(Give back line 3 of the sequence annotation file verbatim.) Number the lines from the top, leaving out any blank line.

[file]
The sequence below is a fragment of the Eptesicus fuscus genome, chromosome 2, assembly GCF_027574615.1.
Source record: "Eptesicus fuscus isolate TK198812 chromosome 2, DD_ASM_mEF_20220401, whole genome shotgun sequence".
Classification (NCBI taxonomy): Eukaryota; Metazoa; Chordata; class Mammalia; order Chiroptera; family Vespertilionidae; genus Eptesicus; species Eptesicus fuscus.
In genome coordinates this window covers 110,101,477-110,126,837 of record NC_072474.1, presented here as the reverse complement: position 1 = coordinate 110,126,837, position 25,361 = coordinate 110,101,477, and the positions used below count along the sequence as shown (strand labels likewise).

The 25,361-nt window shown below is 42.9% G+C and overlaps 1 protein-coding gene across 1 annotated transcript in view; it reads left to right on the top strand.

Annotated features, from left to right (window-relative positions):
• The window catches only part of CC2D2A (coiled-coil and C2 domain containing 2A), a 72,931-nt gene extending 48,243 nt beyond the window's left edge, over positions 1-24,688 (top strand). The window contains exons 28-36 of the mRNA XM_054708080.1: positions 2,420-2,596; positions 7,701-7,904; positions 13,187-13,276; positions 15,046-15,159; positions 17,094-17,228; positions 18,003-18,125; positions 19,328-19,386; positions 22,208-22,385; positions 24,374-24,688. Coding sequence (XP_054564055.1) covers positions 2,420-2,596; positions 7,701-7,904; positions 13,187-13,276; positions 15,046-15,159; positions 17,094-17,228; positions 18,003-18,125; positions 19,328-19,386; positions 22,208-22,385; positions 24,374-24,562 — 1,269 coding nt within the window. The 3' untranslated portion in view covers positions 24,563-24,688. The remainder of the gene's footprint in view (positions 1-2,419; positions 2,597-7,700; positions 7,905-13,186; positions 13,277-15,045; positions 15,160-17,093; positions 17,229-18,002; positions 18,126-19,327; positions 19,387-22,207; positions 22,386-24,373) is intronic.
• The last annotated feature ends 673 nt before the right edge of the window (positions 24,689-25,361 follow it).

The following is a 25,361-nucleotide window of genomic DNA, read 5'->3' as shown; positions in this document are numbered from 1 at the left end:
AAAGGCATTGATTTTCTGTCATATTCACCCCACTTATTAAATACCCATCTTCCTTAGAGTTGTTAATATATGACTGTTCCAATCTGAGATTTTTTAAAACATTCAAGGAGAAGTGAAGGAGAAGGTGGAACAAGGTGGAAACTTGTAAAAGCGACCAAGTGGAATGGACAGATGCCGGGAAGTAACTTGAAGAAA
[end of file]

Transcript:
Classification (NCBI taxonomy): Eukaryota; Metazoa; Chordata; class Mammalia; order Chiroptera; family Vespertilionidae; genus Eptesicus; species Eptesicus fuscus.